A study looking at how to test the genes in cancer cells (Stratified Medicine Programme One - SMP1)

Cancer type:

Bowel (colorectal) cancer
Breast cancer
Lung cancer
Ovarian cancer
Prostate cancer
Skin cancer





This study was looking at how to test for changes in the genes of cancer cells. It was part of the Cancer Research UK Stratified Medicine Programme.

Doctors decide on how to treat a cancer by looking at

  • What type of cancer it is
  • Where it is in your body
  • The size of cancer
  • What the cancer cells look like

We know that this works for many people but not for all. This could be because there are slight differences in the cancer cells from person to person even if they have the same type of cancer. So researchers have been looking in detail at the differences between cancer cells.

They've found that some cancer cells have particular proteins in the cell and others don’t. Or sometimes cancer cells have far more of a particular protein than healthy cells. These differences between cells are caused by changes to the genes in the cancer cells.

Researchers wanted to look at a way to test for these genetic changes. They hope that this will lead to doctors being better able to match treatment to the changes in the genes of cancer cells. This is called stratified medicine.

To do this, the researchers needed to collect samples of cancer tissue from a large number of people and test them for genetic changes. They also gathered information about what treatment they had and what happened to them.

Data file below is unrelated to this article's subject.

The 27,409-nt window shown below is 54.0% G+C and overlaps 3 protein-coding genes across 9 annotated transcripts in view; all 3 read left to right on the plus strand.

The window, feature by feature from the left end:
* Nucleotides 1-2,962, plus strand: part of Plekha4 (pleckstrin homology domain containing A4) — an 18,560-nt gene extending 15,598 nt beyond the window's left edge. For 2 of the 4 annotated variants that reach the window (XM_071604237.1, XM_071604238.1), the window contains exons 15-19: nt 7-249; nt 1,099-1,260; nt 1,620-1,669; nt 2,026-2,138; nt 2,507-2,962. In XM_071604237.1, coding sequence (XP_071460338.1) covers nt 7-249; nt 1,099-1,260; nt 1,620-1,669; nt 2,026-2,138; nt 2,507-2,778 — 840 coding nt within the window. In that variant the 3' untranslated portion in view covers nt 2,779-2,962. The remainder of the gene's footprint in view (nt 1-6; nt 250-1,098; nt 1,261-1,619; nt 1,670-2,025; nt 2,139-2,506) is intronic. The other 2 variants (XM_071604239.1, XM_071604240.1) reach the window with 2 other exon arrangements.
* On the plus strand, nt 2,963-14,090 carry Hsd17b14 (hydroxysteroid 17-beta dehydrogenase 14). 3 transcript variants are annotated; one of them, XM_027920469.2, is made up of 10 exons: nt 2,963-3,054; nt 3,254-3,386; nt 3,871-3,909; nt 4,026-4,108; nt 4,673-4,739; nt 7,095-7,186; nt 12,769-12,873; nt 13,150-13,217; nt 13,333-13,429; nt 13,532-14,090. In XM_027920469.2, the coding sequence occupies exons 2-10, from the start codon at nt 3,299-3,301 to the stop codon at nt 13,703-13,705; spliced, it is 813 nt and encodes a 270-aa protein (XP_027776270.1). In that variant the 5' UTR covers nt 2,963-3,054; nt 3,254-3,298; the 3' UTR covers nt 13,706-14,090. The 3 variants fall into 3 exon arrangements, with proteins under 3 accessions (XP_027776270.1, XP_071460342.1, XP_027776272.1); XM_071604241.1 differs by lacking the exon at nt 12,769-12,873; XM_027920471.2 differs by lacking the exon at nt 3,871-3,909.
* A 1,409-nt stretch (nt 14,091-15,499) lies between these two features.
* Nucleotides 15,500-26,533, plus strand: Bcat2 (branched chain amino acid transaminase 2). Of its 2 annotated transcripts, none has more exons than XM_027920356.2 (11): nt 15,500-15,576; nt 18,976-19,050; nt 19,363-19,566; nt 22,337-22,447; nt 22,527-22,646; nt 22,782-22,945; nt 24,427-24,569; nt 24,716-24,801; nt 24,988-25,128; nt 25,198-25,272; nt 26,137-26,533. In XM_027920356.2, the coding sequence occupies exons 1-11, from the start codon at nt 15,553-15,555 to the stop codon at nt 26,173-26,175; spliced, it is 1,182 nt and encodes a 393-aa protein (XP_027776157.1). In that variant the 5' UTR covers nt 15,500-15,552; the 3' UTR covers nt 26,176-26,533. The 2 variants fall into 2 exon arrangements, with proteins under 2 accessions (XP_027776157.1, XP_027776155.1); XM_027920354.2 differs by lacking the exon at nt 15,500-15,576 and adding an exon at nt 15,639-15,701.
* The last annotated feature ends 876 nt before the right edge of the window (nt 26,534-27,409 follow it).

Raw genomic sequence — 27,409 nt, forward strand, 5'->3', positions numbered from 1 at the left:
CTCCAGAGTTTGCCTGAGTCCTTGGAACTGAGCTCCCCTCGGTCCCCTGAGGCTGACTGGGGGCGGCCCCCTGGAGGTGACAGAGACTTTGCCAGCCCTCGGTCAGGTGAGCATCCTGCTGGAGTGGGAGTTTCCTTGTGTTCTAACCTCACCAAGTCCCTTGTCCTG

The researchers also wanted to find out what the costs are to do this and how this type of testing could be embedded into the NHS.

Summary of results

In this first part of the Stratified Medicine Programme, researchers collected samples from 9,010 people who had cancers such as lung, prostate, ovarian, melanoma, bowel and breast cancer. They looked at the different genetic changes (mutations) in the samples they tested. This information will be used for research but no patients had treatment as a result of these tests.

This study led to the next part of the programme called SMP2 which is testing for genetic changes in a type of lung cancer called non small cell lung cancer. Each person who takes part in SMP2 has part of their tumour and a blood sample sent for analysis. Researchers will look for 28 different genetic mutations. Based on the genetic mutation found, patients may be eligible to take part in the National Lung Matrix Trial.

Recruitment start:

Recruitment end:

How to join a clinical trial

Please note: In order to join a trial you will need to discuss it with your doctor, unless otherwise specified.

Please note - unless we state otherwise in the summary, you need to talk to your doctor about joining a trial.

Chief Investigator

Professor Peter Johnson

Supported by

Cancer Research UK
Experimental Cancer Medicine Centre (ECMC)
NIHR Clinical Research Network: Cancer

Questions about cancer? Contact our information nurses

Freephone 0808 800 4040

Last review date

CRUK internal database number:

Oracle 7738

Please note - unless we state otherwise in the summary, you need to talk to your doctor about joining a trial.

Around 1 in 5 people take part in clinical trials

3 phases of trials

Around 1 in 5 people diagnosed with cancer in the UK take part in a clinical trial.

Last reviewed:

Rate this page:

No votes yet
Thank you!
We've recently made some changes to the site, tell us what you think

Share this page